Things have been quiet in the Spartan Holiday offices of late. Production outputs are down even as demand for new blogs is skyrocketing. And by skyrocketing, I mean somebody mentioned that they were still waiting to read Spartan Holiday’s Insider’s Guide to Antarctica.
Well guess what, Demanding Public? Somebody else just started grad school and is burning the candle double time, reading scholarly papers night and day, day and night, so maybe all of you leisurely, indolent, brick-throwing blog readers should GET OFF MY BACK!!!
That outburst was intentional and meant to illustrate two points: 1) Grad school is stressful and can cause people to snap at the slimmest provocation. 2) Grad school is mentally taxing and can make you forget the second point of your outburst. 3) Social media research shows that angry outbursts receive more “likes” than posts that assume a neutral position.
So don’t worry, lathered-up readers, the Insider’s Secret Unlicensed Uncensored Guide to Antarctica is coming, but for the next few months you should expect a leaner, meaner, greener Spartan Holiday. (Less blogs means less chance of tree killers printing off the blogs…which calls to my attention that “blog” sounds an awful lot like “log.”)
You should also expect me to frequently list Things I Learned in Grad School. I can’t help it, it’s the budding, dewy-eyed educator in me. So let’s begin, keeping in mind that learning is not merely transmitted; it’s an exchange, the respectful co-creation of ideas. Please share your own rich stores of knowledge and experience below.
Things I Learned In Grad School
1) In First and Second Language Development within Cultural Contexts, I learned that some cultures teach babies to wield knives before they can even walk.This means that instead of overprotective Westerners having their baloney-handed, pin-cushion babies bat at mobiles, they could be training them to slice, dice and cut various items such as fruit, meat, rope or twigs–a useful skill! This is but one illustration of how human potential is limited and channeled by cultural expectations.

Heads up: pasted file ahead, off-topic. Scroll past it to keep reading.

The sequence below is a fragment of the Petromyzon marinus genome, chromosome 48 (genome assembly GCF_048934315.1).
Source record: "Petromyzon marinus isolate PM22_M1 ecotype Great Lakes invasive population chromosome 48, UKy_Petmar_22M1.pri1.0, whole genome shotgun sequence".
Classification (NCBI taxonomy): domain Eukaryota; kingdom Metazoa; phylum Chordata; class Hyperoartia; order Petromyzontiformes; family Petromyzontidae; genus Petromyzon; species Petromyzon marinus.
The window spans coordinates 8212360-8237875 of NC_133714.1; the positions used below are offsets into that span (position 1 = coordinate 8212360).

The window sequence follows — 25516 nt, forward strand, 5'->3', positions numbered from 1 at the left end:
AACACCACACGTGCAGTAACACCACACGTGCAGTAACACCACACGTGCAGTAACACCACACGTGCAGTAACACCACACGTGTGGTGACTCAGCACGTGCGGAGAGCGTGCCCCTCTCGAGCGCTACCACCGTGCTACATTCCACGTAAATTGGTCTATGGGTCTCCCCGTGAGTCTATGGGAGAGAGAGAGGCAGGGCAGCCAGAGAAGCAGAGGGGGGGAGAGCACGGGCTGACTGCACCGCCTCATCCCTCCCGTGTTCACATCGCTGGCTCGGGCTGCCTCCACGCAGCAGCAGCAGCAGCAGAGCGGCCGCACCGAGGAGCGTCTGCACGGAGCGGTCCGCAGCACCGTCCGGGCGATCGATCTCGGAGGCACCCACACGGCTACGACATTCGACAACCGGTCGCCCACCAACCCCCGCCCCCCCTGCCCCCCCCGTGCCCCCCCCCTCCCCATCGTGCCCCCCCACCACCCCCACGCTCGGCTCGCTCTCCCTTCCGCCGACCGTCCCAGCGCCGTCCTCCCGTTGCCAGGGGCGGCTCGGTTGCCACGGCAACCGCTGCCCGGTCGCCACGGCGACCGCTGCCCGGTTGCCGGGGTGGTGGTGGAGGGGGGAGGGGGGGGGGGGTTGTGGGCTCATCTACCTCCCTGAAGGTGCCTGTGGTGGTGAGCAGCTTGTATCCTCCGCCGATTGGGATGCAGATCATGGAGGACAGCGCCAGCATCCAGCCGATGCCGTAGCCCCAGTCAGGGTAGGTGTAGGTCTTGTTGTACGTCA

(A few of my friends argued that this Efe baby did not look all that “skillful” in his knife work, but that’s because they are interested in maintaining colonial power dynamics.)
2) In my Intro to Linguistic Analysis class I learned the articles “a” and “the” are primarily used in information structure to convey and reflect whether or not we have addressed certain information before, or to designate identifiable (given) concepts versus unidentifiable concepts. We use the definite article (the) when the concept is identifiable or when a unique concept is intended. We use the indefinite article (a/an) when the concept is new and not identifiable. The fluent use of a/the displays an intricate unconscious system of shared conceptual categorization and remembered discourse.
I pretty much knew this before, but I could never have explained it at parties so succinctly.
3) In that same class I learned this joke: There’s a German guy and a French guy and a British guy arguing about whose language is the best.
German Guy: German is off course zee best language. It is zee language of logik and philosophy and wiz German you can communicate wiz great clarity and precision even zee most complex ideas.
French Guy: Aaaaah non! But French ees ze language of lurve! En Française you can capture all of ze subtleties of romance wees great flair wheech ees good for ze survival of ze species.
English Guy (after long contemplative pause): I see what you’re saying, and it’s all well and good, but…take a spoon: you Germans call a spoon a “löffel” and you French call it a “cuillière.” But we call it a “spoon” and when you really stop to think about it, isn’t that what it really is?
Oh man. It’s funny because it’s true! English just makes sense! (It’s also funny because it reinforces cultural stereotypes in a world where generalizations are becoming more and more compromised by multiculturalism)
If I learn anything else, I’ll be sure to post it here either immediately, eventually, or never, depending on my workload.
Until then, fare-thee-well and start getting pumped for Back Stage Pass to Antarctica: The Truth Behind the Lies: Microbial Life in the Dry Valleys. (Don’t get too pumped, as I mentioned before, I’m pretty busy with grad school.)